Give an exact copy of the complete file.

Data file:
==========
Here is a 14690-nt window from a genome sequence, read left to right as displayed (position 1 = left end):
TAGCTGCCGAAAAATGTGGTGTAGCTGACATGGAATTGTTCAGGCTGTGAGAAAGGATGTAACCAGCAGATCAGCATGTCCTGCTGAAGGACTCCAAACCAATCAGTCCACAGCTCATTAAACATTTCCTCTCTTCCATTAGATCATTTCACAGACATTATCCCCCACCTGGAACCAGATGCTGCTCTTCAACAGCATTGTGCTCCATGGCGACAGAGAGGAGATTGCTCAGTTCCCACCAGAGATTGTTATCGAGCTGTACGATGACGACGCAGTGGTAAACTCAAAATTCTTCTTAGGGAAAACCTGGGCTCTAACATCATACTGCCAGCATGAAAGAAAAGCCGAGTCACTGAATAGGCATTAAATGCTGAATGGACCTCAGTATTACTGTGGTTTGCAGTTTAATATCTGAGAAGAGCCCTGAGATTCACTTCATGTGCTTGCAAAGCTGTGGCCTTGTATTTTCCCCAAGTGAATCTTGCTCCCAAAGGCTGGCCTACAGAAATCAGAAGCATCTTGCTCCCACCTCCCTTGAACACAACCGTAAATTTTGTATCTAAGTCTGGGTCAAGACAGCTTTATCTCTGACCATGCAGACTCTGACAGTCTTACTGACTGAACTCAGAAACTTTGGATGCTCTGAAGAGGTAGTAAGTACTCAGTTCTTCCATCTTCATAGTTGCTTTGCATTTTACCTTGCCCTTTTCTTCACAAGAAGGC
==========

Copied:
Here is a 14690-nt window from a genome sequence, read left to right as displayed (position 1 = left end):
TAGCTGCCGAAAAATGTGGTGTAGCTGACATGGAATTGTTCAGGCTGTGAGAAAGGATGTAACCAGCAGATCAGCATGTCCTGCTGAAGGACTCCAAACCAATCAGTCCACAGCTCATTAAACATTTCCTCTCTTCCATTAGATCATTTCACAGACATTATCCCCCACCTGGAACCAGATGCTGCTCTTCAACAGCATTGTGCTCCATGGCGACAGAGAGGAGATTGCTCAGTTCCCACCAGAGATTGTTATCGAGCTGTACGATGACGACGCAGTGGTAAACTCAAAATTCTTCTTAGGGAAAACCTGGGCTCTAACATCATACTGCCAGCATGAAAGAAAAGCCGAGTCACTGAATAGGCATTAAATGCTGAATGGACCTCAGTATTACTGTGGTTTGCAGTTTAATATCTGAGAAGAGCCCTGAGATTCACTTCATGTGCTTGCAAAGCTGTGGCCTTGTATTTTCCCCAAGTGAATCTTGCTCCCAAAGGCTGGCCTACAGAAATCAGAAGCATCTTGCTCCCACCTCCCTTGAACACAACCGTAAATTTTGTATCTAAGTCTGGGTCAAGACAGCTTTATCTCTGACCATGCAGACTCTGACAGTCTTACTGACTGAACTCAGAAACTTTGGATGCTCTGAAGAGGTAGTAAGTACTCAGTTCTTCCATCTTCATAGTTGCTTTGCATTTTACCTTGCCCTTTTCTTCACAAGAAGGC